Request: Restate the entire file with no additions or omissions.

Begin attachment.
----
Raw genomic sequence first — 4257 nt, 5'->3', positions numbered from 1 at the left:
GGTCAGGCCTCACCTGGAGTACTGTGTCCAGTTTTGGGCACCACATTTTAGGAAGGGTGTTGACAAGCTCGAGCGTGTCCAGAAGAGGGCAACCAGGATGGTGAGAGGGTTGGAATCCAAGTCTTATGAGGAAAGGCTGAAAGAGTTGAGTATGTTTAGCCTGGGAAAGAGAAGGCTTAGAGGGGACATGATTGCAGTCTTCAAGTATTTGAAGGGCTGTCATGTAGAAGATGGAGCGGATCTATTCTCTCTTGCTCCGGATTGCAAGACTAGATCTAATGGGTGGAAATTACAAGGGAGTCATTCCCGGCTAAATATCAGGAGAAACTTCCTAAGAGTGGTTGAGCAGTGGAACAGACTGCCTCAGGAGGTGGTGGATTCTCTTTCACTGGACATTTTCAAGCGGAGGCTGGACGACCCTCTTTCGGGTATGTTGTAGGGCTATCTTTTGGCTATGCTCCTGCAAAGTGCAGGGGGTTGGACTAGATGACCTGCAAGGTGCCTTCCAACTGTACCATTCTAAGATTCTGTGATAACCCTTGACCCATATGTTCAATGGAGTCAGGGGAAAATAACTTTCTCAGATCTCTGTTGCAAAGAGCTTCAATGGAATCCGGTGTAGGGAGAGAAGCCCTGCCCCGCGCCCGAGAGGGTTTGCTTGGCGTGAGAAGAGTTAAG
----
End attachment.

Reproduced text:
Raw genomic sequence first — 4257 nt, 5'->3', positions numbered from 1 at the left:
GGTCAGGCCTCACCTGGAGTACTGTGTCCAGTTTTGGGCACCACATTTTAGGAAGGGTGTTGACAAGCTCGAGCGTGTCCAGAAGAGGGCAACCAGGATGGTGAGAGGGTTGGAATCCAAGTCTTATGAGGAAAGGCTGAAAGAGTTGAGTATGTTTAGCCTGGGAAAGAGAAGGCTTAGAGGGGACATGATTGCAGTCTTCAAGTATTTGAAGGGCTGTCATGTAGAAGATGGAGCGGATCTATTCTCTCTTGCTCCGGATTGCAAGACTAGATCTAATGGGTGGAAATTACAAGGGAGTCATTCCCGGCTAAATATCAGGAGAAACTTCCTAAGAGTGGTTGAGCAGTGGAACAGACTGCCTCAGGAGGTGGTGGATTCTCTTTCACTGGACATTTTCAAGCGGAGGCTGGACGACCCTCTTTCGGGTATGTTGTAGGGCTATCTTTTGGCTATGCTCCTGCAAAGTGCAGGGGGTTGGACTAGATGACCTGCAAGGTGCCTTCCAACTGTACCATTCTAAGATTCTGTGATAACCCTTGACCCATATGTTCAATGGAGTCAGGGGAAAATAACTTTCTCAGATCTCTGTTGCAAAGAGCTTCAATGGAATCCGGTGTAGGGAGAGAAGCCCTGCCCCGCGCCCGAGAGGGTTTGCTTGGCGTGAGAAGAGTTAAG